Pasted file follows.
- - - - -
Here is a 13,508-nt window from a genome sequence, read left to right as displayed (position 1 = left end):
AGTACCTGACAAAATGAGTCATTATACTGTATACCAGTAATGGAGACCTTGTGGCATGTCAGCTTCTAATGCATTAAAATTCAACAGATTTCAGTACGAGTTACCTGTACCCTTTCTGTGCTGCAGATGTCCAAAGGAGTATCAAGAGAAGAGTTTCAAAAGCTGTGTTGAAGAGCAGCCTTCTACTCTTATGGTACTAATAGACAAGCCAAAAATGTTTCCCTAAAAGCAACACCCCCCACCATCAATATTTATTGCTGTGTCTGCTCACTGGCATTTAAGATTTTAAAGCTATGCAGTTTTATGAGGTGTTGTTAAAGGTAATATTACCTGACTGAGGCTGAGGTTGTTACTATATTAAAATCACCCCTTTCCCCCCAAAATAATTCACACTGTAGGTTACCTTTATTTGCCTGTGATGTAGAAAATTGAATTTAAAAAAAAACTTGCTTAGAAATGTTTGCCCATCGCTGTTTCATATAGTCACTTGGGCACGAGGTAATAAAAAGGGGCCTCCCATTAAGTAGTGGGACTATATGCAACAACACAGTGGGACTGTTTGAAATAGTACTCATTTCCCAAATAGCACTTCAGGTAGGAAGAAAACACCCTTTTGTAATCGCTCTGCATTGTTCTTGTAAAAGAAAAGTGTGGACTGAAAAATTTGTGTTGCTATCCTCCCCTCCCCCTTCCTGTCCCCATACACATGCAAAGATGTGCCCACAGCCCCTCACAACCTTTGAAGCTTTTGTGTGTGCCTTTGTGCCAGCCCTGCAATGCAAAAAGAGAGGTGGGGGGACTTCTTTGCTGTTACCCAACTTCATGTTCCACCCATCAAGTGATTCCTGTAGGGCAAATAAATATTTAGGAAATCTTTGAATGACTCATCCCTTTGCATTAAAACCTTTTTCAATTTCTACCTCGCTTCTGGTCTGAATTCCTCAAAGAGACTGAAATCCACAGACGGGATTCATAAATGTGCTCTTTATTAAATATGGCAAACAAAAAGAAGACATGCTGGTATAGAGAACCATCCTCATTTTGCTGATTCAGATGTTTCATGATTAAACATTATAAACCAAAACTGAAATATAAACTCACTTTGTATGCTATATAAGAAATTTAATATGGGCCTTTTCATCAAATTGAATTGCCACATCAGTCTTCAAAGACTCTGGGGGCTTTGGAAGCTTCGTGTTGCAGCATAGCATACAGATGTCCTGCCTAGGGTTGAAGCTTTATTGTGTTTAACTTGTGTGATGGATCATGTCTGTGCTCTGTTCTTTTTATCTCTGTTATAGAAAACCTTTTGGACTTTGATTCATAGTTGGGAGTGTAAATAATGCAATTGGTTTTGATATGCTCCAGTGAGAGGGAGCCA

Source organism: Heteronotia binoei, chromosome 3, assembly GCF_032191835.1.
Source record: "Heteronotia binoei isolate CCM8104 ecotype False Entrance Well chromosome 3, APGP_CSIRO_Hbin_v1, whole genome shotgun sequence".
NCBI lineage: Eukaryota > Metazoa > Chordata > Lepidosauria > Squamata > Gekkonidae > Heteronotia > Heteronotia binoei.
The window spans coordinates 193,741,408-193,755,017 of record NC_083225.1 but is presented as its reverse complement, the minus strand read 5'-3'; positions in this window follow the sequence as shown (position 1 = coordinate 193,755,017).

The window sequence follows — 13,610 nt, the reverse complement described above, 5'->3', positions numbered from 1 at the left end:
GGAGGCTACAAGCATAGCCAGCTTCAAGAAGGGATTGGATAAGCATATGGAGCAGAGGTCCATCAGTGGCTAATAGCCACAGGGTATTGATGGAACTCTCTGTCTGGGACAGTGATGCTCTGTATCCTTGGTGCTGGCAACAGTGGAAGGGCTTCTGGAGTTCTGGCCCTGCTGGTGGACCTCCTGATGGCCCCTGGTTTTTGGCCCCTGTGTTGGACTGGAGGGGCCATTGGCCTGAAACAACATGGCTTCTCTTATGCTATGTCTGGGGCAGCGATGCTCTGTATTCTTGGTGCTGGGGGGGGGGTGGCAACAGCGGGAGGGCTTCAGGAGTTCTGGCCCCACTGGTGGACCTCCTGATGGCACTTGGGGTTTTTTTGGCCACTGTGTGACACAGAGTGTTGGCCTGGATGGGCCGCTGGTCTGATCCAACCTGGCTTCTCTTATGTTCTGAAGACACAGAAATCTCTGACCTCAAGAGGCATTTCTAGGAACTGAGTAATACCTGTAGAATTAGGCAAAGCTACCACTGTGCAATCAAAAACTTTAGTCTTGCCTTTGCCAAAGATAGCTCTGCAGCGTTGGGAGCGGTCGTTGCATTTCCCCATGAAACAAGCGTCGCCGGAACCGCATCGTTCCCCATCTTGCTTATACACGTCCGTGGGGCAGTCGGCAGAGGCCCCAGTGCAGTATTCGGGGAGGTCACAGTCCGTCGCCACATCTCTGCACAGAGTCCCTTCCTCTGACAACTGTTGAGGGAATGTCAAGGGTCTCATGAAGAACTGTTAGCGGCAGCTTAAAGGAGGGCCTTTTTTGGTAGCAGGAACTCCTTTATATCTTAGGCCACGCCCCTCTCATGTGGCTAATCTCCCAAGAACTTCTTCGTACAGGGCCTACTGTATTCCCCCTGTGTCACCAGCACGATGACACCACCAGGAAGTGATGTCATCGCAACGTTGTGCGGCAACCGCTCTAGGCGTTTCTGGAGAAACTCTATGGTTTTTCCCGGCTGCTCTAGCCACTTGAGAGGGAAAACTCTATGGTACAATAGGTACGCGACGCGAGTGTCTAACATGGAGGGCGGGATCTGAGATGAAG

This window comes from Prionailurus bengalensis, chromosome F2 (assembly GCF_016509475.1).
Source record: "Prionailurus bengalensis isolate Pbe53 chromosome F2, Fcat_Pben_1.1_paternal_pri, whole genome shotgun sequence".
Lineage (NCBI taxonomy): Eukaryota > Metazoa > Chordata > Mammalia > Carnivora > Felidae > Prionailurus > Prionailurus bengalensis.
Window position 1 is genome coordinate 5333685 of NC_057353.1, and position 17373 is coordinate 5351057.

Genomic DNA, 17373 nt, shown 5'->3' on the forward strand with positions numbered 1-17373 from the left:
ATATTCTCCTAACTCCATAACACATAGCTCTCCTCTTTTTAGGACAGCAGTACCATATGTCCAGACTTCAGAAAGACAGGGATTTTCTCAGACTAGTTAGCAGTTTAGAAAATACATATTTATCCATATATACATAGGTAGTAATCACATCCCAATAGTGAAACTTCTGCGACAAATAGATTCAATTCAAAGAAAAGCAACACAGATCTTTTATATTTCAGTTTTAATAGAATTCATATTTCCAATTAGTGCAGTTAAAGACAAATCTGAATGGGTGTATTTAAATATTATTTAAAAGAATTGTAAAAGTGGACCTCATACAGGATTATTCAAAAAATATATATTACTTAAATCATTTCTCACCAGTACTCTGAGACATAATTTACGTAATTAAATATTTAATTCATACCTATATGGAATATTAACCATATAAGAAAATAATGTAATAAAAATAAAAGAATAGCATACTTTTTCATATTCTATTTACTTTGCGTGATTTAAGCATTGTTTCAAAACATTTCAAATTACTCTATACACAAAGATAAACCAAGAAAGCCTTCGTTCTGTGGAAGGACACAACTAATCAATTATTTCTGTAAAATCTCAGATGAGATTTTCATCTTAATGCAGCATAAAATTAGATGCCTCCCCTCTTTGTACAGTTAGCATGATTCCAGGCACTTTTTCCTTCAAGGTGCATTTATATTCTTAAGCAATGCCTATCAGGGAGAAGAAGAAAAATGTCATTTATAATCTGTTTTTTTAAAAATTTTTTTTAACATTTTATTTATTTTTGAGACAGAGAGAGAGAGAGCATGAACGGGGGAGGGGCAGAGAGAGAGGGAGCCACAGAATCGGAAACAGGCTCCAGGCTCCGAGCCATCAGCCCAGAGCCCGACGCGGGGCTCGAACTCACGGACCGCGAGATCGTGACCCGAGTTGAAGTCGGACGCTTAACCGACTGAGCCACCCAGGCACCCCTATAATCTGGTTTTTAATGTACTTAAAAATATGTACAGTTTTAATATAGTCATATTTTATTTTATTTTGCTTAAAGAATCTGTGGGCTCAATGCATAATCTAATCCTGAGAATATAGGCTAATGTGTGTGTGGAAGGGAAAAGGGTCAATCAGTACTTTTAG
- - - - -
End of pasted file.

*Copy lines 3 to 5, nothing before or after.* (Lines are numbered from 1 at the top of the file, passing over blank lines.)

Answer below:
Source organism: Heteronotia binoei, chromosome 3, assembly GCF_032191835.1.
Source record: "Heteronotia binoei isolate CCM8104 ecotype False Entrance Well chromosome 3, APGP_CSIRO_Hbin_v1, whole genome shotgun sequence".
NCBI lineage: Eukaryota > Metazoa > Chordata > Lepidosauria > Squamata > Gekkonidae > Heteronotia > Heteronotia binoei.